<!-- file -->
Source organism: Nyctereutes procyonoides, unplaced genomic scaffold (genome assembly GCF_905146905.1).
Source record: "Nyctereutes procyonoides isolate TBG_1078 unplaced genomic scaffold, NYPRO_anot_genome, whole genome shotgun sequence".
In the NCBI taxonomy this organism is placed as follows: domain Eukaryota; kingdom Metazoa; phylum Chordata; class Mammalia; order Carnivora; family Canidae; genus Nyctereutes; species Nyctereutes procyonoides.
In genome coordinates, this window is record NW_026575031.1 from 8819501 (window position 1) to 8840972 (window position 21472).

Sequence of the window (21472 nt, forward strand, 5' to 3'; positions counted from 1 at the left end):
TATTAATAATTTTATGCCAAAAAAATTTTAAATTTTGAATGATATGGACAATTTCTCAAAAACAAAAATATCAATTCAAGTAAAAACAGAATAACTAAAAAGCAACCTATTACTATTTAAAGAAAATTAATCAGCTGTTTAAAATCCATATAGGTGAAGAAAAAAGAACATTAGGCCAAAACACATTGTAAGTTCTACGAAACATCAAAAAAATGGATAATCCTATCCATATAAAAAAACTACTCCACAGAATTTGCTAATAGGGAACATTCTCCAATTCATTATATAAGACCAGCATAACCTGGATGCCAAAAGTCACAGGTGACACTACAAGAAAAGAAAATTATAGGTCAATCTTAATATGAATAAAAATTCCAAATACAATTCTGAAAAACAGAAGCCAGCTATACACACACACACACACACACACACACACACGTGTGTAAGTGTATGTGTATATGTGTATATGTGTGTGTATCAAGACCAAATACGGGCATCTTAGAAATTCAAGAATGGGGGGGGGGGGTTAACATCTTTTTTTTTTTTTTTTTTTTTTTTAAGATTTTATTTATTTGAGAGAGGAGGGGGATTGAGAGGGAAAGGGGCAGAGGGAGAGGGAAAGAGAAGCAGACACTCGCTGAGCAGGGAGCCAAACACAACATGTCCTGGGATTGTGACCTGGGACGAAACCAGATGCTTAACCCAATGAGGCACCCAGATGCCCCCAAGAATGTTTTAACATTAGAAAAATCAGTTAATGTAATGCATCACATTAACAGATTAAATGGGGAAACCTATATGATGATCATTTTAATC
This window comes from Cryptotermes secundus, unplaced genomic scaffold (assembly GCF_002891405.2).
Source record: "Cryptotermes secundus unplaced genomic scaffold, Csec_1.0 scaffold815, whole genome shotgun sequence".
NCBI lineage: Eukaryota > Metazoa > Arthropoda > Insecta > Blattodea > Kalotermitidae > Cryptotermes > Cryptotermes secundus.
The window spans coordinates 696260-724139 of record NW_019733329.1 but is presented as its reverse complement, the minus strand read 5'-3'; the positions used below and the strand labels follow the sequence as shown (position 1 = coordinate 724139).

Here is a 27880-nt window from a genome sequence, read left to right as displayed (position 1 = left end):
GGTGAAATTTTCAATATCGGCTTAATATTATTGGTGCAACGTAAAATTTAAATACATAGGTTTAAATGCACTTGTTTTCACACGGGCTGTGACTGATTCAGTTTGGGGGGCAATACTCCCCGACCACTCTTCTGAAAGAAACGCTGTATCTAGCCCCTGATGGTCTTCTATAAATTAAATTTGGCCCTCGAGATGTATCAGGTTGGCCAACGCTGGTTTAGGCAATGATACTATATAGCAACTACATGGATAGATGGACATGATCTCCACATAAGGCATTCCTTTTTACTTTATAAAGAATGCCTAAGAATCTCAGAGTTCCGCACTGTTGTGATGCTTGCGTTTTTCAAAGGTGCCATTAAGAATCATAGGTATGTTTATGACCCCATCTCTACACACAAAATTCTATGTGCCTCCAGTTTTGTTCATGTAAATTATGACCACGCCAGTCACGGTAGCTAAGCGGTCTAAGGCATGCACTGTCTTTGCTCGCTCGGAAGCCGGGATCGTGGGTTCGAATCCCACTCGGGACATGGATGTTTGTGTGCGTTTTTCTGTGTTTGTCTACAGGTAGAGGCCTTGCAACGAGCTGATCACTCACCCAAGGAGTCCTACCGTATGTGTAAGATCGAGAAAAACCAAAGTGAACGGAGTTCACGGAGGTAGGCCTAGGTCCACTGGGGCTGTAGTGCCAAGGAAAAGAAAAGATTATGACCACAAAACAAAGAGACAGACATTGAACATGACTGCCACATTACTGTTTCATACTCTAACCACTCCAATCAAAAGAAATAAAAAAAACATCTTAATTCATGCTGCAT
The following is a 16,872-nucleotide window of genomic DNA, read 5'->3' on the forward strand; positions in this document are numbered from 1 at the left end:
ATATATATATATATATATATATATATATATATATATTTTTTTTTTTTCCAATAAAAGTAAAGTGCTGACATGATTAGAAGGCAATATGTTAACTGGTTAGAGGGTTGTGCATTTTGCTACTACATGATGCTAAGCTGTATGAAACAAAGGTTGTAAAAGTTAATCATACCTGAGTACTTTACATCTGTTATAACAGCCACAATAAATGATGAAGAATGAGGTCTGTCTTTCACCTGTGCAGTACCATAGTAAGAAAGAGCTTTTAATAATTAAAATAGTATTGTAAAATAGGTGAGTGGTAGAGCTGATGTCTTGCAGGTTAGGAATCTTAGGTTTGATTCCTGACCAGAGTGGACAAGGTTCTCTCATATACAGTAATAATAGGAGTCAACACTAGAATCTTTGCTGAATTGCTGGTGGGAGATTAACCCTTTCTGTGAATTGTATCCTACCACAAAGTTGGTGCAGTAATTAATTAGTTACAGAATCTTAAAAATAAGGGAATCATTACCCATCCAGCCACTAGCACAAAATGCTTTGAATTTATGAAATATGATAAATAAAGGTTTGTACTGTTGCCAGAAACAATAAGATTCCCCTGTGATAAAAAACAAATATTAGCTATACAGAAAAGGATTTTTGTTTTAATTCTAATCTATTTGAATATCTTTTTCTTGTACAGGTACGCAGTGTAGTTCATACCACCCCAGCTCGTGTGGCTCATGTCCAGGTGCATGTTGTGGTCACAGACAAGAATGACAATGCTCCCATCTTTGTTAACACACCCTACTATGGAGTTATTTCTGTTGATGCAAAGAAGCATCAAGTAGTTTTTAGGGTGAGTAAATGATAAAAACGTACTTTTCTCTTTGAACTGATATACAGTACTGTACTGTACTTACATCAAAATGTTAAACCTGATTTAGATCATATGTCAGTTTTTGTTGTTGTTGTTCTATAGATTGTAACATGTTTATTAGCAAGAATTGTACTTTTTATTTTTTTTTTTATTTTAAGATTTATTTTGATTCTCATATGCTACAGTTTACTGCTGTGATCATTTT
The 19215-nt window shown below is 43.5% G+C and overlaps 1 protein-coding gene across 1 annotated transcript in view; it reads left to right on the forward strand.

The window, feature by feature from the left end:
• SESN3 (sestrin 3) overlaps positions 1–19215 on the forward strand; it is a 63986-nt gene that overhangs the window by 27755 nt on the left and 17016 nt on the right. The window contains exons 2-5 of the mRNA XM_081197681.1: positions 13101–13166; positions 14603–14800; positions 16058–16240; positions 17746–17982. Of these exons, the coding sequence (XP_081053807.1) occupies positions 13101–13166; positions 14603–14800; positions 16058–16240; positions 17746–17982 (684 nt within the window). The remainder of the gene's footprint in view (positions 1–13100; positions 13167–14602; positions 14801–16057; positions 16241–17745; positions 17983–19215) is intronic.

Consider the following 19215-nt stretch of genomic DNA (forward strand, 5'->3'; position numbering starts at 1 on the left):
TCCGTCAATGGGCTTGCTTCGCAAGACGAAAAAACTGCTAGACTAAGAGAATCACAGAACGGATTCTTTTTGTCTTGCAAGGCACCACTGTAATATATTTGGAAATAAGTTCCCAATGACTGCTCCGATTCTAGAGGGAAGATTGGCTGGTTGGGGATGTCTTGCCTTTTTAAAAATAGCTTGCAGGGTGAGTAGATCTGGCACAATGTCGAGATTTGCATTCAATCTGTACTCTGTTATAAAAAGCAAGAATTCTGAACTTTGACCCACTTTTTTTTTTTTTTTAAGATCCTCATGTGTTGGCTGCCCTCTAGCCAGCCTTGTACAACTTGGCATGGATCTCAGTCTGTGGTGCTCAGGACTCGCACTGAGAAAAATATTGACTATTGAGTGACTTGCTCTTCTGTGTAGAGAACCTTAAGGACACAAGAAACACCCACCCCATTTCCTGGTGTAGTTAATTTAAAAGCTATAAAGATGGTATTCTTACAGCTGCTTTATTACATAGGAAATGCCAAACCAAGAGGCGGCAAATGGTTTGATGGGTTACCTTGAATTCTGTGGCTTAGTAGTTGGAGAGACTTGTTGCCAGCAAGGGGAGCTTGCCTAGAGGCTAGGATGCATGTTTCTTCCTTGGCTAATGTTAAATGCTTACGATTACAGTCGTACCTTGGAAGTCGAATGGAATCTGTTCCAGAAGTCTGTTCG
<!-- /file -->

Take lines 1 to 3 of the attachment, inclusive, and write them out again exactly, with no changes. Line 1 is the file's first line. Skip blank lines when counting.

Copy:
Source organism: Nyctereutes procyonoides, unplaced genomic scaffold (genome assembly GCF_905146905.1).
Source record: "Nyctereutes procyonoides isolate TBG_1078 unplaced genomic scaffold, NYPRO_anot_genome, whole genome shotgun sequence".
In the NCBI taxonomy this organism is placed as follows: domain Eukaryota; kingdom Metazoa; phylum Chordata; class Mammalia; order Carnivora; family Canidae; genus Nyctereutes; species Nyctereutes procyonoides.